CLASS ACTIONS – SOSA REDUX
Imagine going to your grocery store and ringing up $37.40 worth of purchases. You hand the teller two twenties because you don’t have the exact change. The teller then decides to keep your change. You don’t have to spend three years in law school to realize that’s wrong. Well, that’s precisely what happened to Christine Baldwin. She traded in her car at Miami Auto. Retail, under the tradename of Brickell Honda. They estimated how much it would cost to pay off the lien on her trade in. After they overestimated that amount, they kept the change. But Brickell Honda didn’t just do it to Ms. Baldwin. They do it as a business practice to everyone. They just keep the change. If you don’t believe me, read:
The majority opinion written by Judge Rothenberg states “Brickell Honda did not notify Ms. Baldwin or give her a refund for the difference.” Judge Victoria Sigler certified the class as a violation of the Florida Deceptive and Unfair Trade Practices Act. In reviewing that order, the majority opinion acknowledges that the standard of review is abuse of discretion, but the analysis, in my view, is more of a de novo review.
The court reviews each of the factors required under rule 1.220 for class certification and agrees with the trial court that the plaintiff satisfied numerosity and commonality. The court states, however, that “Ms. Baldwin does have a typicality problem,” not because her allegations that Brickell Honda typically “keeps the change,” but because Brickell Honda has different defenses for their conduct. In Ms. Baldwin’s case, it was her own fault that Brickell Honda overestimated the payoff amount because it was based on her own representations to the dealer and because she had inadvertently made an additional monthly payment on her lease. But so what? Why is the reason for keeping the change relevant?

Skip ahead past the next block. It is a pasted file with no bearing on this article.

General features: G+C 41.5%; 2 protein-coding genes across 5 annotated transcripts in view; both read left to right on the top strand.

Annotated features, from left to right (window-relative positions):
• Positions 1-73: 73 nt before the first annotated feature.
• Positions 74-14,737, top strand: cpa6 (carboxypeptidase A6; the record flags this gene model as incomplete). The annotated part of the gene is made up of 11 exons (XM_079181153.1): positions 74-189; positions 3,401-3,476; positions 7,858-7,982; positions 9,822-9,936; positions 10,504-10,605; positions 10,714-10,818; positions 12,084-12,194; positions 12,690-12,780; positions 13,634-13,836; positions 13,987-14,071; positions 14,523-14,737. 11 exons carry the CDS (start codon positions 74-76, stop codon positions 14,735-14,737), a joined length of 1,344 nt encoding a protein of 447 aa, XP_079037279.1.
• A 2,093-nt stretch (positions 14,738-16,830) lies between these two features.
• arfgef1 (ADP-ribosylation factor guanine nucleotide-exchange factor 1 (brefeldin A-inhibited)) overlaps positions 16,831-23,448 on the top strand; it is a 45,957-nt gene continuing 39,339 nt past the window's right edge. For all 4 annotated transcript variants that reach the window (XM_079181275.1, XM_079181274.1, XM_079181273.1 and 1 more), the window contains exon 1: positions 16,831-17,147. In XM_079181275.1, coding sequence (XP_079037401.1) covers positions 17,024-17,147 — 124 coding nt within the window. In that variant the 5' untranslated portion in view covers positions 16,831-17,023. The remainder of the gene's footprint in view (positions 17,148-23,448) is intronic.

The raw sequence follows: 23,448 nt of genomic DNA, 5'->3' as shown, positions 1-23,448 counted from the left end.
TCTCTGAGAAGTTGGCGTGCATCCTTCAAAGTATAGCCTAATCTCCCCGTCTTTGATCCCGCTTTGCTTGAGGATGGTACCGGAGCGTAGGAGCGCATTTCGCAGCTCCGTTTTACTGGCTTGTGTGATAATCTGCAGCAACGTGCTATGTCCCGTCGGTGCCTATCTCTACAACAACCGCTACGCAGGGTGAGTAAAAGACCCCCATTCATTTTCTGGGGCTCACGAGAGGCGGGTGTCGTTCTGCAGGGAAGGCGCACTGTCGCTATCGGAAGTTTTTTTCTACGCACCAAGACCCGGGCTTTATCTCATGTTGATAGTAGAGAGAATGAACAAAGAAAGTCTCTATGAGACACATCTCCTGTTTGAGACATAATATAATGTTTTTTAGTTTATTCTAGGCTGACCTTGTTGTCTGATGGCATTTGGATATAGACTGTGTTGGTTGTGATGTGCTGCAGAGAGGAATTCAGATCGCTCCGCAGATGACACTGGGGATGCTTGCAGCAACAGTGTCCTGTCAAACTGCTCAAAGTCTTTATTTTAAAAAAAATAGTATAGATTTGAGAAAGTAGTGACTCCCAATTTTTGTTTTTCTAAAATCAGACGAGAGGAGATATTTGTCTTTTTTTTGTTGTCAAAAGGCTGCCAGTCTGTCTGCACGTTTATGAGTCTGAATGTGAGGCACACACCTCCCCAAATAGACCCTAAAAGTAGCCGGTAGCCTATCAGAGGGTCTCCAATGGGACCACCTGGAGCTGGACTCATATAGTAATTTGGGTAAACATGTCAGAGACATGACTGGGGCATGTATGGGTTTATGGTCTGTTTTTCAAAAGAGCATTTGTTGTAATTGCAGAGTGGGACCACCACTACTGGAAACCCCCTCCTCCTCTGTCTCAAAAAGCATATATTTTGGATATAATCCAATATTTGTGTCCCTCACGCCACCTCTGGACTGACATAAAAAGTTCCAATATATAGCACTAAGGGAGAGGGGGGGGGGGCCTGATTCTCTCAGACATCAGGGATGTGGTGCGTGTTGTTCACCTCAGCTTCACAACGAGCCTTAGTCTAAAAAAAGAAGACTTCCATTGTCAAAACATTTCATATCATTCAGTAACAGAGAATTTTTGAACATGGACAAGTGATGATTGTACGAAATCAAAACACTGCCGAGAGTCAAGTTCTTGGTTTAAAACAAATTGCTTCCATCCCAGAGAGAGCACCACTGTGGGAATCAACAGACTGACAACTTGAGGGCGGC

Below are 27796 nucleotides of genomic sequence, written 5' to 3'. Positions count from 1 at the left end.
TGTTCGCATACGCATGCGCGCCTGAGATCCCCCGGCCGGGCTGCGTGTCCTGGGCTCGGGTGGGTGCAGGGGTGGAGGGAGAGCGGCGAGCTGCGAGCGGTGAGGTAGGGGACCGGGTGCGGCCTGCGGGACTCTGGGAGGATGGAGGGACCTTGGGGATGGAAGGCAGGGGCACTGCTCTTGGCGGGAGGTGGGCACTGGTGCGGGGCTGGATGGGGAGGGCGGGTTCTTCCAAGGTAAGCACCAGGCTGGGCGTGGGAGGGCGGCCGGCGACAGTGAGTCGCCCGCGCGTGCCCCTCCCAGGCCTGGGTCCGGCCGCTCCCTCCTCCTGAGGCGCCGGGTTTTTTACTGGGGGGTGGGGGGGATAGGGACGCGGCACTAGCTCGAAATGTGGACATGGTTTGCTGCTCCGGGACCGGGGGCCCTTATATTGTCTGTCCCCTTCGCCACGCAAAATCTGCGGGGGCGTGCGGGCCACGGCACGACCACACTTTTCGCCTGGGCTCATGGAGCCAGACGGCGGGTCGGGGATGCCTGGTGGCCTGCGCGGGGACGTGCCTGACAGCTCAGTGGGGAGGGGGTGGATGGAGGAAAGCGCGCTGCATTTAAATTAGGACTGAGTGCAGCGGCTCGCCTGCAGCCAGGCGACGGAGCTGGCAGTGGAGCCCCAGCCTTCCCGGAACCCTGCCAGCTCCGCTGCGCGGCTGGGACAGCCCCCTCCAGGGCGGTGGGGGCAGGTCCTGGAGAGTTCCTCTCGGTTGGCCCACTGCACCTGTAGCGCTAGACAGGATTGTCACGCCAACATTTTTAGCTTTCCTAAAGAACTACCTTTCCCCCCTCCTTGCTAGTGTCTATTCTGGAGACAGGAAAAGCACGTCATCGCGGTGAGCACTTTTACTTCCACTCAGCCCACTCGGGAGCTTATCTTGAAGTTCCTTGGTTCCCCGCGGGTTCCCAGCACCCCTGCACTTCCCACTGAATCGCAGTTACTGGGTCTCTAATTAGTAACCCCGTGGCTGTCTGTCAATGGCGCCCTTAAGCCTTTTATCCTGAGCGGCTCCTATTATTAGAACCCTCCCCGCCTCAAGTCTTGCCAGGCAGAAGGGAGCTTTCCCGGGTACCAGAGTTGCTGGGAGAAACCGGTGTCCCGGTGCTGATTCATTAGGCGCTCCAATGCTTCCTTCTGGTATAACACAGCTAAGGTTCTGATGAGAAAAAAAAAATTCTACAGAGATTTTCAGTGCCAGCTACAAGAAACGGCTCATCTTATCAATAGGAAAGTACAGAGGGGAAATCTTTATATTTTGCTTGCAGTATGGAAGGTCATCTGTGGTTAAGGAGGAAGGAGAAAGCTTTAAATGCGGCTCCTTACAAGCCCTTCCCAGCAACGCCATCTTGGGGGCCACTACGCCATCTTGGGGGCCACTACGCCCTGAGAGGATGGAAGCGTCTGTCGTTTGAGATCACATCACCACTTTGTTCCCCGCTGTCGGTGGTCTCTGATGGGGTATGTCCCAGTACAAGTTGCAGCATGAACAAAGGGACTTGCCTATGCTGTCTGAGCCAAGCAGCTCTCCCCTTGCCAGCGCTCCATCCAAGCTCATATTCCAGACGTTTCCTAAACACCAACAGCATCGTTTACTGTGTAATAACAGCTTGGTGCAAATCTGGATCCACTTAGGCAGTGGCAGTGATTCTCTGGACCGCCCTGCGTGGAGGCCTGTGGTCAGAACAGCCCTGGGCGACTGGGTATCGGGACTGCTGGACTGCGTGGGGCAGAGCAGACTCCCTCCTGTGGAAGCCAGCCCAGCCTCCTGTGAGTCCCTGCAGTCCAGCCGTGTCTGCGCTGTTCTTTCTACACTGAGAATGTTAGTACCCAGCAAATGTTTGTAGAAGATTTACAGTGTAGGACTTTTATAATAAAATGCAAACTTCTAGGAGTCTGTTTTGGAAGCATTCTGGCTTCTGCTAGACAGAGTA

The majority also finds that Ms. Baldwin has a problem with predominance and superiority. To do so, it examines the statute under which the trial court certified the class—F.S. § 501.976(11), which provides that it is a FDUTPA violation to:
Add to the cash price of a vehicle as defined in s. 520.02(2) any fee or charge other than those provided in that section… All fees or charges permitted to be added to the cash price… must be fully disclosed to customers in all binding contracts concerning the vehicle's selling price.
The majority then delves into the merits of Ms. Baldwin’s claim to conclude that “the estimation of the trade-in value of her leased vehicle was not an add-on to the price of the vehicle she was purchasing—it was a deduction…” Mathematics is not my forte, but you add the purchase price, subtract the trade-in value, but then you add the lien payoff amount. Maybe that is why appellate courts should not be making findings of fact. Ms. Baldwin is alleging that Brickell Honda never disclosed that they were going to be keeping the change. That’s an addition, not a subtraction.
“There you go again.”
In Sosa v. Safeway Premium Finance, 73 So. 3d 91 (Fla. 2011), the Florida Supreme Court reversed another instance where the Third District disagreed with another class certification by another trial judge (former Judge Mary Barzee). In Sosa, the supreme court wrote:
The decision of the Third District was incorrect because, in making its own factual findings as to whether Sosa and the putative class members satisfied rule 1.220, the Third District afforded no deference to the trial court's actual factual findings and conducted a de novo review.
In my view, this new opinion does exactly the same thing.